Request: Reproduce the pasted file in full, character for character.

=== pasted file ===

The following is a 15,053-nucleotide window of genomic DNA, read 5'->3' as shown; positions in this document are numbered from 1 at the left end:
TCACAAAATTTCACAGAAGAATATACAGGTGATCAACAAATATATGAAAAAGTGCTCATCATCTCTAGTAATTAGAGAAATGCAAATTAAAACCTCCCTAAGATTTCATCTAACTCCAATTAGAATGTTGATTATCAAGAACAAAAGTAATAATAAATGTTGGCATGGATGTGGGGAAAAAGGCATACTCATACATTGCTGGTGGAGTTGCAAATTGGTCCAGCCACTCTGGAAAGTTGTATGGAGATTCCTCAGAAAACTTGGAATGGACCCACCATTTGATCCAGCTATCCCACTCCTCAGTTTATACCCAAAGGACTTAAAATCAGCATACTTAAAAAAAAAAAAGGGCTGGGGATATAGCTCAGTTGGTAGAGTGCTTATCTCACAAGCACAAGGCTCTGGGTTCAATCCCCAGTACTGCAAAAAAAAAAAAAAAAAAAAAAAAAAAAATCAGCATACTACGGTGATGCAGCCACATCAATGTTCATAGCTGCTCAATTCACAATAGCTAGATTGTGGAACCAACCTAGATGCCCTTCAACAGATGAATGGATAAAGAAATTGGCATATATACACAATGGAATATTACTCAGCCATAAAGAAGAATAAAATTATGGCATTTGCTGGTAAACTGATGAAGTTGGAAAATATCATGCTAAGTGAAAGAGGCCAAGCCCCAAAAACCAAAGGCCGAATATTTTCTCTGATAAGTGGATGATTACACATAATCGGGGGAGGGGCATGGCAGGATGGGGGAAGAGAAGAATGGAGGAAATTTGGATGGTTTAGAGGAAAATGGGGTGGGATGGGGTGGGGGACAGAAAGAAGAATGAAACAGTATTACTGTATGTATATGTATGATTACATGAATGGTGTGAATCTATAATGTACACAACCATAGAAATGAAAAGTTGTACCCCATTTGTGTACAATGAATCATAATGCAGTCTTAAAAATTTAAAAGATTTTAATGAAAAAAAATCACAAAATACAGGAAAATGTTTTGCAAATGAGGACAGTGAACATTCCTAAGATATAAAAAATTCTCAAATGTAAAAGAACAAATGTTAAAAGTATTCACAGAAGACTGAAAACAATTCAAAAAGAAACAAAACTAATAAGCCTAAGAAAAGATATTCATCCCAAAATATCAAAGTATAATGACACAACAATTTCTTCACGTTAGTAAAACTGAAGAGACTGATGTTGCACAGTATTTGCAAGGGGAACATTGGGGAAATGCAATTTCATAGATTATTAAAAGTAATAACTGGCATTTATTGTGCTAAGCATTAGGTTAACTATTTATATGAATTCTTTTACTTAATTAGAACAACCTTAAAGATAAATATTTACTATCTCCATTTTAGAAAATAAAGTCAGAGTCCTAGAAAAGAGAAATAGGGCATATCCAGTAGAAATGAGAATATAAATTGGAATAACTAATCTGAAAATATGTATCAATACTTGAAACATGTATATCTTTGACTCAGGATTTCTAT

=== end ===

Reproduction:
The following is a 15,053-nucleotide window of genomic DNA, read 5'->3' as shown; positions in this document are numbered from 1 at the left end:
TCACAAAATTTCACAGAAGAATATACAGGTGATCAACAAATATATGAAAAAGTGCTCATCATCTCTAGTAATTAGAGAAATGCAAATTAAAACCTCCCTAAGATTTCATCTAACTCCAATTAGAATGTTGATTATCAAGAACAAAAGTAATAATAAATGTTGGCATGGATGTGGGGAAAAAGGCATACTCATACATTGCTGGTGGAGTTGCAAATTGGTCCAGCCACTCTGGAAAGTTGTATGGAGATTCCTCAGAAAACTTGGAATGGACCCACCATTTGATCCAGCTATCCCACTCCTCAGTTTATACCCAAAGGACTTAAAATCAGCATACTTAAAAAAAAAAAAGGGCTGGGGATATAGCTCAGTTGGTAGAGTGCTTATCTCACAAGCACAAGGCTCTGGGTTCAATCCCCAGTACTGCAAAAAAAAAAAAAAAAAAAAAAAAAAAAATCAGCATACTACGGTGATGCAGCCACATCAATGTTCATAGCTGCTCAATTCACAATAGCTAGATTGTGGAACCAACCTAGATGCCCTTCAACAGATGAATGGATAAAGAAATTGGCATATATACACAATGGAATATTACTCAGCCATAAAGAAGAATAAAATTATGGCATTTGCTGGTAAACTGATGAAGTTGGAAAATATCATGCTAAGTGAAAGAGGCCAAGCCCCAAAAACCAAAGGCCGAATATTTTCTCTGATAAGTGGATGATTACACATAATCGGGGGAGGGGCATGGCAGGATGGGGGAAGAGAAGAATGGAGGAAATTTGGATGGTTTAGAGGAAAATGGGGTGGGATGGGGTGGGGGACAGAAAGAAGAATGAAACAGTATTACTGTATGTATATGTATGATTACATGAATGGTGTGAATCTATAATGTACACAACCATAGAAATGAAAAGTTGTACCCCATTTGTGTACAATGAATCATAATGCAGTCTTAAAAATTTAAAAGATTTTAATGAAAAAAAATCACAAAATACAGGAAAATGTTTTGCAAATGAGGACAGTGAACATTCCTAAGATATAAAAAATTCTCAAATGTAAAAGAACAAATGTTAAAAGTATTCACAGAAGACTGAAAACAATTCAAAAAGAAACAAAACTAATAAGCCTAAGAAAAGATATTCATCCCAAAATATCAAAGTATAATGACACAACAATTTCTTCACGTTAGTAAAACTGAAGAGACTGATGTTGCACAGTATTTGCAAGGGGAACATTGGGGAAATGCAATTTCATAGATTATTAAAAGTAATAACTGGCATTTATTGTGCTAAGCATTAGGTTAACTATTTATATGAATTCTTTTACTTAATTAGAACAACCTTAAAGATAAATATTTACTATCTCCATTTTAGAAAATAAAGTCAGAGTCCTAGAAAAGAGAAATAGGGCATATCCAGTAGAAATGAGAATATAAATTGGAATAACTAATCTGAAAATATGTATCAATACTTGAAACATGTATATCTTTGACTCAGGATTTCTAT